Conspiracy Theory

I have been wondering recently about how we end up with so many conspiracy theories in the world. Who starts them all?

There was a time when I would happily dismiss them out of hand but I have felt the need to suddenly develop one of my own. It concerns the growing problem of my missing loose change.

Not so long ago I wouldn’t have even considered copper-coloured coins as real money. As always I would have ended the day with my usual rituals which included emptying the contents of my trouser pockets into a container next to my bed; usually dropping several one-pence pieces and annoying my wife.

This shrapnel would sit there day after day and serve as testament to the fact that, even though we have four daughters, we can never truly say that we have NO money.

Recently, however, the coinage has shown signs of reduction to the point that I often have to refill the tin each night with a new offering. Thus begins my conspiracy theory. These ideas usually follow a similar patter of strange logic that I will attempt to stick with.

Firstly, they try to get general agreement that something is wrong with a given subject. In this regard I have spoken to other dads and they all concur that loose change is an issue in their houses too. Ah ha!

Secondly, the theorists ridicule any other rational reason given for whatever it is that troubles them. To meet with this requirement I have openly mocked my wife’s suggestions that the problem lies with either inflation or that my lack of sharpness on the memory front is to blame. She actually had the nerve to suggest that I might have mislaid my money. Honestly!

Thirdly, the conspiracy mongers blame something that most people have limited knowledge of. This brings me to the main focus of my conspiracy theory. I happened through the entrance of our local supermarket last week and noticed a machine that I hadn’t seen before. It had a screen on which a large £ sign was displayed with numbers counting upward. Stood near to the hole at the front of the equipment, two teenagers were emptying coins from a plastic carrier bag. As it nosily digested the money it stopped counting at £12.33 and the youngsters walked away with a slip of paper.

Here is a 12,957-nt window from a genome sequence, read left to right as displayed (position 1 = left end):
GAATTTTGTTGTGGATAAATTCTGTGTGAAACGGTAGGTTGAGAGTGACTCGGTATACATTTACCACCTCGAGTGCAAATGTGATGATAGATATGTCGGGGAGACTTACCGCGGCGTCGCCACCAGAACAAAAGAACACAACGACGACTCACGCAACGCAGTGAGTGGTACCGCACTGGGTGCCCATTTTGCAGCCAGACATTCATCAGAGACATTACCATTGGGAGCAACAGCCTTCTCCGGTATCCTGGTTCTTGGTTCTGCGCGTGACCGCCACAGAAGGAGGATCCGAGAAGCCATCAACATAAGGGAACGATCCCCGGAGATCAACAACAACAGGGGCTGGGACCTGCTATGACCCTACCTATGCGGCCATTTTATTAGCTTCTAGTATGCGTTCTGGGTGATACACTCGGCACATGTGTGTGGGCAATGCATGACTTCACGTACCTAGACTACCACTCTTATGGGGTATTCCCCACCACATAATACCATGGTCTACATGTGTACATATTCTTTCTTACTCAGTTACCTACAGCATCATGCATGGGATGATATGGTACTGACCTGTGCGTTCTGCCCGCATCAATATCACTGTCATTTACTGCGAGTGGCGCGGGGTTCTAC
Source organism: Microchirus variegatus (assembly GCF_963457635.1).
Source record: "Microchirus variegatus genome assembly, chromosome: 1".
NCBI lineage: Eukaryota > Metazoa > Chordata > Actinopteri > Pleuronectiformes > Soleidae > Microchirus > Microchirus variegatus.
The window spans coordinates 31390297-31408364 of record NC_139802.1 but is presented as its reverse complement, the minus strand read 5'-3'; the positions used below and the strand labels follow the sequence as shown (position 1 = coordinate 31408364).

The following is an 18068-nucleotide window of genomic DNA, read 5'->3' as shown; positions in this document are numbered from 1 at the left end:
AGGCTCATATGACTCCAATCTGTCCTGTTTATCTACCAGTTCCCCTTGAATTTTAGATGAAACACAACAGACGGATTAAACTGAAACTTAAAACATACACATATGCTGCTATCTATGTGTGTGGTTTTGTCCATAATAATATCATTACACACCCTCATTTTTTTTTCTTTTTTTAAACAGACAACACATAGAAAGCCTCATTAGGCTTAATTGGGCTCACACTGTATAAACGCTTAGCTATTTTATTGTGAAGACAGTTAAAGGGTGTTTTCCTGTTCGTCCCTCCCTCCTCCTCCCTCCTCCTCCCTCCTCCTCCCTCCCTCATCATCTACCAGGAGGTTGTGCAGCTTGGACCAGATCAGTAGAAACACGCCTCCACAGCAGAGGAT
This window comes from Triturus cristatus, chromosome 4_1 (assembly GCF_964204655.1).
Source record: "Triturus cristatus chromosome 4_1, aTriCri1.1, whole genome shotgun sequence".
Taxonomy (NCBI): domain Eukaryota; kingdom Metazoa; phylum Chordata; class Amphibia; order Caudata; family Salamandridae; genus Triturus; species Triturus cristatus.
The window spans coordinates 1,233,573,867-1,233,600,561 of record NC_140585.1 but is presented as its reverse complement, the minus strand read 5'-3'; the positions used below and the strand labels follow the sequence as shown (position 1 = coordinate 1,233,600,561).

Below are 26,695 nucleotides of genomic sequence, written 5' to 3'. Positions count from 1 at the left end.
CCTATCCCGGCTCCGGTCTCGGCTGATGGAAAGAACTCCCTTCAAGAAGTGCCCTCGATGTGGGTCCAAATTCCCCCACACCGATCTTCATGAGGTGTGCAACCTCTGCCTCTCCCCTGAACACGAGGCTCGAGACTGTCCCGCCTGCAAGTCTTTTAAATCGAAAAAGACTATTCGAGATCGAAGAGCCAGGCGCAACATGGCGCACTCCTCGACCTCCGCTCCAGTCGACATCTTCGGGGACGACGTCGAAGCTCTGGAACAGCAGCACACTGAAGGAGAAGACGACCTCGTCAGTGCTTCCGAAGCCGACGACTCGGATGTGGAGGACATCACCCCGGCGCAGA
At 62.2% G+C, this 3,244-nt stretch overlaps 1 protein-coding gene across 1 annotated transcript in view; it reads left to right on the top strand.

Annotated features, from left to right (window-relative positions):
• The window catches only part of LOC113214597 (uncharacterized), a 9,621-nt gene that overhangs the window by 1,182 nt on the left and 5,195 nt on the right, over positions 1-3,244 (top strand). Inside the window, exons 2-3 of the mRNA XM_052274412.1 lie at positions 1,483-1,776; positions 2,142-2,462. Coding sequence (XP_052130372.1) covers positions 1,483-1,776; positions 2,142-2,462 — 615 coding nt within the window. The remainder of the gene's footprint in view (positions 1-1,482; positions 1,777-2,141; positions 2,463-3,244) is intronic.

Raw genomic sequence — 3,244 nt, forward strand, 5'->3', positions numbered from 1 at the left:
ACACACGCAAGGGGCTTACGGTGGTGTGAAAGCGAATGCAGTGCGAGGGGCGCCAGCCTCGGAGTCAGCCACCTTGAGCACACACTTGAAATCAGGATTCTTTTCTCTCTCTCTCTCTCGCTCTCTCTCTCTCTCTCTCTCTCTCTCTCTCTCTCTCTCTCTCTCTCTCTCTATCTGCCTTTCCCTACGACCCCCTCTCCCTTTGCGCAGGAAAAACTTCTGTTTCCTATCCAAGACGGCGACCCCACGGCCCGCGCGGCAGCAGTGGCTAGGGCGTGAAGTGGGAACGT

Intrigued I went in for a closer look and saw that this was a machine dedicated to counting loose change and converting it into a voucher that could be spent in the store.

And so here, ladies and gentlemen, is my conspiracy theory: Inflation, Pa! Memory Loss; Not a chance! Our kids are taking our hard earned copper coins and turning them into something they can actually spend at a supermarket without the cashier being annoyed with them.

Let us proceed further; the next stage in the theorist’s method is to get others on board with the idea. I have so far managed to get three other dads to agree to be present at our inaugural meeting. True, I had to promise two of them that we would meet in a pub whilst the other one thinks he is joining a darts team. Other than that they are all fully committed to the cause.

The final stage of the process is to link your theory to all other suggested conspiracies by raising issues that can’t be fully answered and therefore I have a few questions: Was any loose change found on the grassy knoll in Dallas in 1963? Were any teenagers spotted carrying plastic bags full of coins in Roswell, New Mexico in 1947? Has any research been done on the correlation between UFO sightings and missing two pence pieces? The mystery is out there.

I mentioned all of this to my wife and she gave me one of her ‘Why did I marry him’ looks before trying to re-focus on my suggested memory loss.

Before I invest too much time into this whole area I do have one more thought; What if all the conspiracy theories are made up by the same people and thereby in themselves a conspiracy. It’s just a theory.